made Roy coproducer of his album was a huge boost—but as all Springsteen albums are produced by a team that
includes Bruce, managerJon Landau and engineer Chuck Plotkin, it did not necessarily establish Roy as a first-call
record maker in the eyes of the industry. Getting a hit for Patty Smyth does.
I mention to Roy that I could call a friend at Billboard to find out next week’s chart position. Roy’s eyes light up.
We go to a pay phone and Roy stands there saying (or praying), “Let it go to number nine. Nine, nine, nine, nine.”
“It’s number seven, Roy.”
“SEVEN! IT’S NUMBER SEVEN!! I’M TOP TEN!” Roy goes off to share the good news with Landau, comanager
Barbara Carr, the crew, the cook, the security guard….
Roy is the link between the glory days of the E Street Band and the risky new course Springsteen’s set out on.
Chances are the E Street Band will play again (as he started this tour Springsteen surprised his old bandmates with
a generous and unexpected gift—royalties on all the albums they made together), but Springsteen talks about
wanting the freedom to make any kind of album with any different musicians. He talks about making a whole
album with the sort of bass-driven, dense sound of the re-mixed “57 Channels,” or an album that builds songs to
accommodate his guitar playing, instead of the other way around. He has a lot of ideas and this band is only the
first of them.
This band started with Bruce and Roy and a young trio—guitarist Shane Fontayne (ex-Mick Ronson, Mick Taylor,
Lone Justice, with Jimmy Page hair, stagger and British accent), Tommy Sims (a session bassist for everyone from
Divinyls to Garth Brooks who has never before gone on the road) and Zachary Alford, the young drummer of the
New York band Bodybag. That was the band that did “Saturday Night Live” and played a private showcase at New
York’s Bottom Line. At that Bottom Line show Bruce brought up singer Bobby King to duet on a couple of the
more soulbased songs from Human Touch. After the show, King was invited to do the whole tour.
Back in Los Angeles, with the first date of the tour breathing down their necks and a live nationwide radio
broadcast even closer, Springsteen started auditioning background singers. To save time he had them come in and
sing in groups, eliminating vocalists one by one until there was no one else he could bear to cut. That’s how Bruce
ended up with four backup vocalists beside King— Cleopatra Kennedy (ex-Diana Ross and James Cleveland), Gia
Ciambotti (from the Graces), Carol Dennis (longtime Dylan backup) and Angel Rogers (Stevie Wonder, Paula
Abdul). Five days before the radio broadcast they made one more addition—Crystal Taliefero, a singer/guitarist/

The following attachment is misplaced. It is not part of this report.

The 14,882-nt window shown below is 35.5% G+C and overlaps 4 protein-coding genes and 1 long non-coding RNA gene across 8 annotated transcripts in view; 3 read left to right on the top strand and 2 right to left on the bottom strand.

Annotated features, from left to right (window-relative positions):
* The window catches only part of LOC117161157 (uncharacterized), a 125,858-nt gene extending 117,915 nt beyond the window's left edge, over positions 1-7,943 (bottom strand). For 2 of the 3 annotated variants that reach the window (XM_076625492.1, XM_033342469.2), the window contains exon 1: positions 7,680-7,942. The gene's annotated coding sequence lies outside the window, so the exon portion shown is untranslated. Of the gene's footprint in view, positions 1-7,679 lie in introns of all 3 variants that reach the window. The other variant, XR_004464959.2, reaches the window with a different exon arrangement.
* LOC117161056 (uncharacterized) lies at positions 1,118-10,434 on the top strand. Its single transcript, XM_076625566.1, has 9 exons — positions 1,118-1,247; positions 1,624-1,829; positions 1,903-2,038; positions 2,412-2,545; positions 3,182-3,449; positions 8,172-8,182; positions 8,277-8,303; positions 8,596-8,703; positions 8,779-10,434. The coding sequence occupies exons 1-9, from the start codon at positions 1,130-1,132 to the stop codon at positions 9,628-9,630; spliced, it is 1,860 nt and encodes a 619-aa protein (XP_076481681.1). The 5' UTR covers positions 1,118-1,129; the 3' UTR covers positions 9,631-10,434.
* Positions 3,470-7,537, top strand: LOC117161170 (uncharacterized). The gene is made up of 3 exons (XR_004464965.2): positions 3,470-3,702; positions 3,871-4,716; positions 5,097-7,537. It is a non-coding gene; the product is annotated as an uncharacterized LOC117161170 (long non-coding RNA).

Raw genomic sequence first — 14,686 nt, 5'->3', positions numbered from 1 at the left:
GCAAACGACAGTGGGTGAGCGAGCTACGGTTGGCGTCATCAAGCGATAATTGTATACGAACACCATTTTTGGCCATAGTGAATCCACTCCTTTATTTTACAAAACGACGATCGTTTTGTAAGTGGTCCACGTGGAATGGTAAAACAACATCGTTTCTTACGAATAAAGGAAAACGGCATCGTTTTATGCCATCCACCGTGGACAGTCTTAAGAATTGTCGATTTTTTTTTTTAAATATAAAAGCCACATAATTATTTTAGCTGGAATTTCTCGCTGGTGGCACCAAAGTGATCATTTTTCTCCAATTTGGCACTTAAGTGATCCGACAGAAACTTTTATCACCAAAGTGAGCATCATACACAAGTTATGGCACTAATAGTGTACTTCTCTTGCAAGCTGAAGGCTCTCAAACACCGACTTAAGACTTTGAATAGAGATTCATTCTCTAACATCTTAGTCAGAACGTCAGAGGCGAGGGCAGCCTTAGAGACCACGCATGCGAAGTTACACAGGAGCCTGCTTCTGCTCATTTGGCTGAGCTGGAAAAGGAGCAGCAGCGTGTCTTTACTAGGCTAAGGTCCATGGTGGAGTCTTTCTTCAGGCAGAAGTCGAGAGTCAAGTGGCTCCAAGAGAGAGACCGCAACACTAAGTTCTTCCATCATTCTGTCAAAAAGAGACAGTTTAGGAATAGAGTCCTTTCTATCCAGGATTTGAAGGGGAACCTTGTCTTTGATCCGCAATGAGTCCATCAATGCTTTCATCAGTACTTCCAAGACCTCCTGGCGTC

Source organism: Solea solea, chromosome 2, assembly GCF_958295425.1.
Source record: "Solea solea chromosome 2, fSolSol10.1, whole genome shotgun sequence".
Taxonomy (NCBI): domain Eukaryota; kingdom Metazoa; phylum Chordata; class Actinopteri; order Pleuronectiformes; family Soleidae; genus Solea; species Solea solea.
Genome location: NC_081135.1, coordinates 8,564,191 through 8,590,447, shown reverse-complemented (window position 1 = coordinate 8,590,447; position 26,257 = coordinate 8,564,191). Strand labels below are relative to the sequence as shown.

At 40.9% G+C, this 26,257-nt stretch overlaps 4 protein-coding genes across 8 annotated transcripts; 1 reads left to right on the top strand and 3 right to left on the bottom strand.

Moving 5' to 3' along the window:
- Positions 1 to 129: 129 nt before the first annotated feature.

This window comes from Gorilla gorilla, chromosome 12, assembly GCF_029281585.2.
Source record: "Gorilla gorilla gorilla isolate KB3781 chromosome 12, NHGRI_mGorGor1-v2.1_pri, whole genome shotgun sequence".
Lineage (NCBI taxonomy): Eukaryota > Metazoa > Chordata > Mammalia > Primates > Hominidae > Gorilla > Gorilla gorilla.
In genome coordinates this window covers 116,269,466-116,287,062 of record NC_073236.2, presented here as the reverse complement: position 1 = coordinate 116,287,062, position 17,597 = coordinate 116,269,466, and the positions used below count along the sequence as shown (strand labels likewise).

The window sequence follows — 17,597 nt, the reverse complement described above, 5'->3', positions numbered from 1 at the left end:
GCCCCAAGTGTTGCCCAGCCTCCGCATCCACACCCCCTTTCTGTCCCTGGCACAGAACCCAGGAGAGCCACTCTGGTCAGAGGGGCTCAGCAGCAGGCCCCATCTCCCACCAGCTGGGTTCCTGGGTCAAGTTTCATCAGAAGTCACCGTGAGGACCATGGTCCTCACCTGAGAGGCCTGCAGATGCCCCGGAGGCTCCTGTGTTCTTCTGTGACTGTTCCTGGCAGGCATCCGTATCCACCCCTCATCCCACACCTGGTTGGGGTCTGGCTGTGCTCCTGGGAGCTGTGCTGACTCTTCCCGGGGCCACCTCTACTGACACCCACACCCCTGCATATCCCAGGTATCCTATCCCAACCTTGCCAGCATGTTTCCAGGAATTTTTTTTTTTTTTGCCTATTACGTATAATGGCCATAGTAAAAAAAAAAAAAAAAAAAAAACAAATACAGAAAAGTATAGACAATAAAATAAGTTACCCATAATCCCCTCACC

percussionist/sax player who has become Bruce’s main onstage foil.
All these musicians took a little time to become a band. Some of them weren’t even all too sure who Bruce
Springsteen was and were startled at the size and fervor of his audiences. During an 11-show stand at the Brendan
Byrne Arena in NewJersey inJuly and August the band found itself. Initially Bruce was carrying the whole show
without the safety net the E Street Band had always provided. Early concerts felt a little too careful, as if the players
were more scared than enthused, which sometimes forced Bruce dangerously close to the line where great
showmanship slips into shtick. Afternoon soundchecks were spent with Bruce teaching the band more and more
songs from his catalog, which they’d perform in public that night. No wonder some of them looked a little shellshocked.
But over the course of those 11 Jersey concerts the musicians relaxed,
got to know the songs and each other a lot better, and found their confidence as a unit. By the last night, when
Bruce pulled out “Sandy” and “Rosalita,” the new group seemed to have learned the lesson of the roller
coaster—how to have fun with terror.
They rolled into Massachusetts with what some longtime fans dared to call the best Springsteen concerts ever.
Band consensus is that they topped those in Philadelphia. Tonight in Illinois, they are sailing. The balance between
new material and old, which tilted backward in New Jersey, is moving toward the new stuff again. “57 Channels”
has grown from the Albert-Ayler-learns-guitar version of “Saturday Night Live” into a raging indictment of
Republican policy with police sirens wailing and a throbbing chant of “No justice, no peace.” “Souls of the
Departed” has become one of several guitar blow-outs where Springsteen challenges his usual limits. Tonight he
takes it into Hendrix’s “Star-Spangled Banner.” USoul Driver” has lost its gospel lilt and become a slow, moody
piece a little like something from Van Morrison’s Veedon Fleece. Springsteen rewards the attention his fans pay to